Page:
Kayla Wojciechowski, L.I.C.S.W.
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Coping with holiday stress: Keeping realistic expectations
The holiday season is just weeks away. For many, this time of year brings hopes of beautiful moments spent with family, friends and loved ones. Visions of roasting chestnuts on an open fire, a snowy Christmas just like the ones you used to know and rockin' around the Christmas tree.
These moments may be among the most cherished in your life. So why can they be the most stressful?
What causes holiday stress?
Whenever something is important, extra attention is paid to it, and you want to become involved to take part. This also means that you carry expectations influenced by your memories, desires and environment.
The smell of grandma's home cooking at Thanksgiving, your favorite Christmas cookies, and the sights and sounds of the season in your home or community. This is portrayed in books, movies and the media to become the mental representations by which you measure happiness and satisfaction.
You may direct your energy toward creating the perfect experience. Often, events out of your control — finances, travel plans, past and present relationships, health and current events — interfere with your vision of the perfect holiday season. This can lead to stress and unhappiness.
Setting realistic expectations
The key to coping is being realistic about your expectations. Finances may be a cause of stress during the holidays. Take a few moments to write down your anticipated expenses, a budget for gifts, travel and special holiday traditions.
People can get caught up in the hunt for the most popular toy or gift and forget the importance of the holiday season. The thought behind the gift is more important than the cost of the gift. Consider baking a treat or offering your talents or time to your loved ones.
Set aside funds for those unforeseen expenses and stick to your budget. Remember that overspending now invariably leads to regret and difficulty later.
Holiday travel often is complicated. Families today are geographically separated more than ever. You may find yourself juggling multiple holiday events in a short time frame. Speak with your loved ones about what you and your family can realistically do for your schedule. Allow yourself time for travel, and prioritize events as you are able. The pressure of feeling that you must be in two, or sometimes even three, places at once is enough to take the fun out of any event.
Live in the moment, not in the past
Expectations from past years can lead to feelings of not doing enough in preparation. It's important to clarify what others' expectations are and to state your own. It's also important to prioritize your mental health during the holiday season. This can mean saying "no" or setting boundaries. Give yourself permission to decline things that do not serve you.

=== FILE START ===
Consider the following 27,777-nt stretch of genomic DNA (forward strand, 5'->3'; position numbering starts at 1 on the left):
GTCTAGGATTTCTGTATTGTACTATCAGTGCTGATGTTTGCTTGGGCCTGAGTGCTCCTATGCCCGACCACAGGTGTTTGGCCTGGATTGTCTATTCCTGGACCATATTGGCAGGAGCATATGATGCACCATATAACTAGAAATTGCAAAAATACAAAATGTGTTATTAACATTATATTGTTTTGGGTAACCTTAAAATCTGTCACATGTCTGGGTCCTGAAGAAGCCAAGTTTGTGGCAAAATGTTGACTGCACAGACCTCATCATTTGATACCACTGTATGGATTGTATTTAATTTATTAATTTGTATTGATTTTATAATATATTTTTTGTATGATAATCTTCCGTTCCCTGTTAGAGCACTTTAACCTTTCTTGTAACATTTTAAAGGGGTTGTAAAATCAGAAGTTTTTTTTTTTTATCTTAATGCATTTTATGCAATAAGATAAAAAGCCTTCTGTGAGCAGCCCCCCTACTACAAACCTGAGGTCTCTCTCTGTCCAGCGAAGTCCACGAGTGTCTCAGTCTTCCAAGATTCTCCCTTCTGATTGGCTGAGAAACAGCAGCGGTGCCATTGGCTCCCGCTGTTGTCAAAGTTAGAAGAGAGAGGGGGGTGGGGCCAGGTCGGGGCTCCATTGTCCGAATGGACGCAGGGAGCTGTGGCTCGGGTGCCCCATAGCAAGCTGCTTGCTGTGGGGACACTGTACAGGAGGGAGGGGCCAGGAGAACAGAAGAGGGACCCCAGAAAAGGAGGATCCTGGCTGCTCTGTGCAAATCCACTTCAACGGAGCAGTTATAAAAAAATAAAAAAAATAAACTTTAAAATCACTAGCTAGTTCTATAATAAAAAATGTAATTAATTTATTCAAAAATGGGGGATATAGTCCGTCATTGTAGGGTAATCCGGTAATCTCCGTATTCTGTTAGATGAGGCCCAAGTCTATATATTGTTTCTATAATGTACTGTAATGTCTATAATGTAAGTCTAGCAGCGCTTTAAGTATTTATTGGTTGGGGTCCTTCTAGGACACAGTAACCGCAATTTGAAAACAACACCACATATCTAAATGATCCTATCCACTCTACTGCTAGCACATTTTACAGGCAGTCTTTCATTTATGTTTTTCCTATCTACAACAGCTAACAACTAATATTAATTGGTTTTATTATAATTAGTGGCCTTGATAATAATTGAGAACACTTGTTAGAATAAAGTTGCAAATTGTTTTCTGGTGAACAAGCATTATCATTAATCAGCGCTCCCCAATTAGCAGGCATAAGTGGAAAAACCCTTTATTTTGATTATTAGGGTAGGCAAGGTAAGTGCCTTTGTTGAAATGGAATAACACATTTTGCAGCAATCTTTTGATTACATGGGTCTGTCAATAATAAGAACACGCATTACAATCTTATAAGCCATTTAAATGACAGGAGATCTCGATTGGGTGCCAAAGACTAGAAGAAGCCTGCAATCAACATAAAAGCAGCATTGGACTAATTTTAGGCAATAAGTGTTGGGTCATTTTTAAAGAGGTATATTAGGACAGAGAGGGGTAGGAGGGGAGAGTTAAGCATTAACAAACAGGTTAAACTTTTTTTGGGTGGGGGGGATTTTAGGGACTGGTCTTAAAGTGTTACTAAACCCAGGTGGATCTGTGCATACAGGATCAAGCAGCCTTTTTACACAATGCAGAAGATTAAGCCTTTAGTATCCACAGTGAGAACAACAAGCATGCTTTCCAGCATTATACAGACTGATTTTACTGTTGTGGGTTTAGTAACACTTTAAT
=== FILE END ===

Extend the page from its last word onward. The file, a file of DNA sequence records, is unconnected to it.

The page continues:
People change, and, as a result, your holidays change. Sometimes, compromising on having a gathering either just before or after the actual holiday is necessary. Remember that the time spent together is most important, more so than the date on the calendar.
Create a mindset of graciousness
When facing complicated past or present relationships, focus on modeling graciousness. Take responsibility for your feelings and actions. Your friends, family and loved ones also are responsible for their feelings and actions.
You don't have control over whether others make the choice you would want. This is where graciousness comes in. You can focus on your best manners and make time to discuss difficult topics another day.
Finally, as much as you would like the holidays to be devoid of sadness, anxiety and other negative emotions, the reality is that life is going on around you all the time. You have feelings to inform you about what to pay attention to.
Remembering emotions come and go can allow yourself to feel the emotions freely. Avoiding emotions tends to be detrimental in the long term. Practice healthy coping skills, such as meditation, deep breathing or exercise, to assist your mood.
Having a realistic expectation that the holidays won't banish your adverse reactions or emotions can help you cope with the stressors that arise. Allow yourself to set realistic expectations and extend your graciousness to others to have an enjoyable time with those you love.
Kayla Wojciechowski is a clinical social worker in Family Medicine in Mankato, Minnesota.